2. Free speech refers to the right to speak to others about your own opinions – NOT to blatantly bully the public into a similar state of ignorance regarding how they ‘MUST’ lead their lives or be threatened with a non existent deity who will judge you based on other peoples superstitions.

  7. The clip was Edinburgh, a place full of redundant churches. Why doesn’t he set up pitch in one of them.

    There is also a long established speaker corner at The Mound on a Sunday afternoon, but folk would chase him.

  8. Robert in S. Kensington 13 Sep 2013, 12:36pm

    Ok, so he didn’t have a permit and arrest was the appropriate action. Of course, the sky pixie nutters will construe it as an abuse of religious freedom while ignoring the fact that many of us wish to be free from religion and not subjected to taunts and diarrhoea of the mouth when going about our lives in the streets, something that his Jesus Christ condemned in Mathew 6:5: “And whenever you pray, don’t be like the hypocrites who love to stand in the synagogues and on the street corners so that they will be seen by people.”

  9. When are ‘the religious’ going to realise that their ‘belief’ is NOT a licence to peddle hatred? HAVE whatever ‘belief’ you want. Even PREACH whataver silly, childish nonsense you want about talking snakes and women made from men’s ribs. But if you DARE use a loudhailer to bully the world into believing that some people are less valid than others … you’re nicked. Simple as that!

  10. Jock S. Trap 13 Sep 2013, 12:42pm

    Oh dear, never mind, what a pity!!

    Sad little man. Another that spends their time questioning life rather than getting on and living it.

  11. Perhaps as the law is biased to religion anyway inasmuch as religious buildings are NOT taxed…perhaps there is an argument that their hateful views stay in their churchs & mosques & not inflicted on us in public spaces.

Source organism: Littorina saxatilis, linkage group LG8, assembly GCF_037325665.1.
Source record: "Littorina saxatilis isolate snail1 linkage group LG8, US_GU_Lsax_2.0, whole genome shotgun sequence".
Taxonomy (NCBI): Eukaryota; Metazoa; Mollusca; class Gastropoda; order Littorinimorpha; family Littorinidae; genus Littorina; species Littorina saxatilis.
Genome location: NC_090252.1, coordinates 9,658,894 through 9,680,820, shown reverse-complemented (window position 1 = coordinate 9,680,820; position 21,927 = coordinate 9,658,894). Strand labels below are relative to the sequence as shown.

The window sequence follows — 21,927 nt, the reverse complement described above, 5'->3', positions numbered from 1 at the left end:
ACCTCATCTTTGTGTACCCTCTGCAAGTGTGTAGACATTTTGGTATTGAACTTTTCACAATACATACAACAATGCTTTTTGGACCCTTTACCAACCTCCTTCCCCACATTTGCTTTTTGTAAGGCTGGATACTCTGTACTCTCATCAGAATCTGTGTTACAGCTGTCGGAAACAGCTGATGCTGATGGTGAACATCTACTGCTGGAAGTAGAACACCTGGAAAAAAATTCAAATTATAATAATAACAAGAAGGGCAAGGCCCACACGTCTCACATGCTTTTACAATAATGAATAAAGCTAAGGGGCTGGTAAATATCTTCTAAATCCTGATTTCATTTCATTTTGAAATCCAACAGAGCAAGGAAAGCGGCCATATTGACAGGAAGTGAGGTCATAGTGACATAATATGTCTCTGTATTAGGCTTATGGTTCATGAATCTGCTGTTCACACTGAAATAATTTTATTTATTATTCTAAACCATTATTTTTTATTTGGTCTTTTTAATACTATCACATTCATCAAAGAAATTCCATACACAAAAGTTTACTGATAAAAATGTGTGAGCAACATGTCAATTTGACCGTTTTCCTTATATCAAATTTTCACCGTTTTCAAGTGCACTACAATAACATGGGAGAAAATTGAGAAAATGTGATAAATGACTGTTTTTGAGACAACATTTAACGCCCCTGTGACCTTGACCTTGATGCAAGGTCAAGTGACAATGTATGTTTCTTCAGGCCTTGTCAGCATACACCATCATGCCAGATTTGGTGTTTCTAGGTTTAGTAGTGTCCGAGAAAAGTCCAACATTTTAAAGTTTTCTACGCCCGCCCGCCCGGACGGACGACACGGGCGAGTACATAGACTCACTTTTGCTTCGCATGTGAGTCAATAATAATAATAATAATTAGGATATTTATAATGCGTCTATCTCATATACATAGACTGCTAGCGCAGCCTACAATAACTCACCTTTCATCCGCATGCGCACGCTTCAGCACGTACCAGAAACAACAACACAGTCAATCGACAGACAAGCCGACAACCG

12. There is No such thing as God – when we Die we die End of! – This vile man is using ‘religion’ to justify his hatred of people different to him – And why oh Why do these unevolved bullies insist on badgering everyone else into hearing how they think we should lead our lives – through superstition and ignorance and a faith based dictatorship for the stupid!

    here ‘endeth’ my humanist sermon

  13. He has the right to believe whatever he wants. Apparently, he was arrested for not having a permit and not for his homophobic comments.

  14. Tom (Winnipeg) 13 Sep 2013, 9:25pm

    So, if we’ve told one lie, I suppose we’re going to burn in hell for eternity. There really is something wrong with the school curriculum – it’s lacking something. Or maybe these idiots have never gone to school.

  15. Liam Sauer-Wooden 13 Sep 2013, 10:16pm

    Why not steel, lie, etc. apart from a god? Yes, because these and other acts increase the suffering of others.

  16. This is ludicrous. The man should not have been arrested. Freedom of speech is a precious thing, and the cost of it is tolerating those who say things we don’t like. (This is, though, categorically different from attempting to invoke “freedom of speech” to justify harm to, and discrimination against, others.)

    Also, I find the idea that anyone would need a “permit” to express their beliefs in public rather menacing. If it is used against a preacher today, it could just as well be used against the LGBTI community tomorrow.

    1. Robert in S. Kensington 14 Sep 2013, 12:32pm

      Whether we like it or note, permits notwithstanding, the fact of the matter is, he broke the local council law in regard to public events which applies to both religious and non-religious events alike. The rule of law doesn’t make provision for ignorance thereof.